Posts Tagged ‘Guardiola’

& The Evil Superpowers out to curtail its mission.

That’s one way to stop him – Iniesta takes on Croatia


I am amazed at the current crop of journalists and fans who have now become ‘bored’ & disillusioned with the pure, passing game of the Spanish national side and the most-widely associated protagonists of  ‘tiki-taka’ football,  FC Barcelona. They say these sides are killing games with their passing, putting teams and viewers to sleep with their monotonous, robotic combinations.

But I believe the reason behind this sudden negativity aimed at the beautiful game, is the negative anti-football set-up which is becoming a regular theme in the new battle for silverware. How ever many times the pundits at the European Championships compared a team with a defensive mindset to doing “a Chelsea”, and no matter how annoying it was, part of the annoyance was that they had a point.

I was publicly slated on the evening of the Champions League final for my purist beliefs about how the game should be played, & how the Blues had now ruined what could have been potentially, three great games in the lead up to, & including the Allianz arena showpiece.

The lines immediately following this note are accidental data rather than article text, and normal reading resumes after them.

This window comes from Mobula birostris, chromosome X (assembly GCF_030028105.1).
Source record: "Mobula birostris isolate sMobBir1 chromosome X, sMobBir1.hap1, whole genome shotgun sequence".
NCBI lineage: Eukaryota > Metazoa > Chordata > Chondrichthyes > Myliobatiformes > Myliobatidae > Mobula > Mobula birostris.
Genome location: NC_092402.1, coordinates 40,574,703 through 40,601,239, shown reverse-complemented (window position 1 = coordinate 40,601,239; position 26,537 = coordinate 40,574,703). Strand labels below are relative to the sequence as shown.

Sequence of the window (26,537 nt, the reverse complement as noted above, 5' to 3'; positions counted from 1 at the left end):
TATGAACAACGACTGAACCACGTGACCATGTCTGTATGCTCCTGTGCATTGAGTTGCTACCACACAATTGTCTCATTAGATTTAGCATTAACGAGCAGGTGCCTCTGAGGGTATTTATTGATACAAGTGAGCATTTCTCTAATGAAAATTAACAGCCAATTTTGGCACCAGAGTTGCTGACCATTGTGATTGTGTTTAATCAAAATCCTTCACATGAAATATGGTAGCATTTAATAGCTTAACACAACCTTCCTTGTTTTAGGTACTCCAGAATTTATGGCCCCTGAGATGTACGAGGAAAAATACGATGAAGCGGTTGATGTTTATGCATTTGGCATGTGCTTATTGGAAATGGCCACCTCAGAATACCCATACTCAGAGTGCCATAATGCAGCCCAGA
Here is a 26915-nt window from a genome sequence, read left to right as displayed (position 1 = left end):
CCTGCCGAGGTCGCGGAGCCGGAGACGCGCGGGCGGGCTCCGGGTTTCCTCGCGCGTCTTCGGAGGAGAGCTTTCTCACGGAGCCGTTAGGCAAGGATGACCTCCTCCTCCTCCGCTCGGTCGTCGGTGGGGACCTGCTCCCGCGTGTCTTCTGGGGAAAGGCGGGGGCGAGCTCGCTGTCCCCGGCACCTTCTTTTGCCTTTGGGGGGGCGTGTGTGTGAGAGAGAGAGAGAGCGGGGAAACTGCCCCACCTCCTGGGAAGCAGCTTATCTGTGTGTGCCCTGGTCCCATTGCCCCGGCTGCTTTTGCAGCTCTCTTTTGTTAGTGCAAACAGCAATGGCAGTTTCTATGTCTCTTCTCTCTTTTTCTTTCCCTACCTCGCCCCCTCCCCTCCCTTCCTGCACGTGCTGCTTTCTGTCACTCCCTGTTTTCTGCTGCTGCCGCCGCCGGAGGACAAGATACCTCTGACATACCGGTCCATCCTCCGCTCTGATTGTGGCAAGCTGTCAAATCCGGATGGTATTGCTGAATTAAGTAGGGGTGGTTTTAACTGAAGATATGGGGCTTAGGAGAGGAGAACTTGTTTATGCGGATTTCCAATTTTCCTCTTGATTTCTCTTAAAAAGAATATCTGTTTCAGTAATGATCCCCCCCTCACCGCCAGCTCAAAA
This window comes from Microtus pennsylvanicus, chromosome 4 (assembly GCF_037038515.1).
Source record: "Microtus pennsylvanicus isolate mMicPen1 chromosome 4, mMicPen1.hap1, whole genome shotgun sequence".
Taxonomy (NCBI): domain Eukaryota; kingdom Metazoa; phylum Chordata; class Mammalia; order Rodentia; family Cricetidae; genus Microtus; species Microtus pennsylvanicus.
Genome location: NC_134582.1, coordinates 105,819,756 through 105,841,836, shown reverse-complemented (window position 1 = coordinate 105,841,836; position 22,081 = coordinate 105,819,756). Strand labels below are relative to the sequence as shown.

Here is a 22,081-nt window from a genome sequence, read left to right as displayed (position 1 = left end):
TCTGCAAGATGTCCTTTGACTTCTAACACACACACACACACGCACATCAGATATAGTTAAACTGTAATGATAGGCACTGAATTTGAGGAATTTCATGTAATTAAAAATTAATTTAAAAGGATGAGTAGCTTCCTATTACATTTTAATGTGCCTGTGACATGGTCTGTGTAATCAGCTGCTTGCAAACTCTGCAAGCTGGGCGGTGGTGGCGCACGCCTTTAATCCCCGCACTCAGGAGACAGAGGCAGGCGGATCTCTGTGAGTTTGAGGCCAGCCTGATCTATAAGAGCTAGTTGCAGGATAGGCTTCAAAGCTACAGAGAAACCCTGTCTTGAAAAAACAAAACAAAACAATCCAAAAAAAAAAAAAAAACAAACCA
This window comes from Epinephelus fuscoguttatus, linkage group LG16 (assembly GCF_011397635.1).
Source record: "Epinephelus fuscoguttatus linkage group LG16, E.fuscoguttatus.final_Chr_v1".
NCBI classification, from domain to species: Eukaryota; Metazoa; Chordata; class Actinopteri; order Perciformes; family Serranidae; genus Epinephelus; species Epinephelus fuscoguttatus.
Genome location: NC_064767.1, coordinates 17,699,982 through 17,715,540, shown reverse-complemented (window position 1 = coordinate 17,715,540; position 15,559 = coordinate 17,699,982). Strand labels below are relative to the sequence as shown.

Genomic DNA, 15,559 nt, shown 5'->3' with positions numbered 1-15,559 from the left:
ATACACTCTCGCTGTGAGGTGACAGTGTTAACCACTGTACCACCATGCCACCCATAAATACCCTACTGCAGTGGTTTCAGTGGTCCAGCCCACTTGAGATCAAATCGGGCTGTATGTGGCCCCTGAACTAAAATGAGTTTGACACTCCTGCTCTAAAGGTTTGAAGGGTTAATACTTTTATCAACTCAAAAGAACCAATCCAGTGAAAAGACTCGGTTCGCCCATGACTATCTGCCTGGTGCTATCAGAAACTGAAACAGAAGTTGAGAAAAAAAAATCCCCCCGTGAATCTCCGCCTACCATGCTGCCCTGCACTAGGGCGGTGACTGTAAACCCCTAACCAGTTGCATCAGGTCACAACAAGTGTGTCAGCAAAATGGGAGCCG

Roman Abramovich has bankrolled an impressive cast list at Stamford Bridge during his tenure as owner, and no way is every purchase aimed at a negative or defensive footballing mindset. They have great players, they have firepower, and they should utilise this. You are playing in UEFA’s elite club competition and representing English football in the most prestigious final of the calendar. For that reason alone, you should give your opponents and fans the respect they deserve by at least attempting a foray upfield before the eighty minute mark.

The historical beacon of bigotry, cheating and evasion that was Rangers FC, I think deserve a slither of credit for the shocking lack of attacking intent they portrayed at Ibrox against Messi and his beautiful Barcelona bandwagon in the Champions League in 2007. Under Rijkaard, the monopolisation of possession was starting to take shape prior to the leadership of Pep Guardiola through 2008-2012, who highlighted the style & introduced it to the masses.

Bayern captain Lahm aims to breakdown Chelsea

Walter Smith’s side were not able (that particular year anyway) to financially match the wages or go toe to toe on any level of talent or class with the Catalan giants – therefore their only option was to allow the football to be played out in front of them and for an embarrassment of possession to be forsaken in the hope their goal was not breached.

Lionel Messi was very aggressive in his post-match comments about anti-football, but we have witnessed Celtic ride their luck in the Camp Nou on occasion in a similar vein and not complained about the outcome when it was a positive one for the Hoops. What we require, is a new direction in the ongoing struggle against pure, beautiful, inventive football – and I think actually attempting to play football may, to a certain extent, work.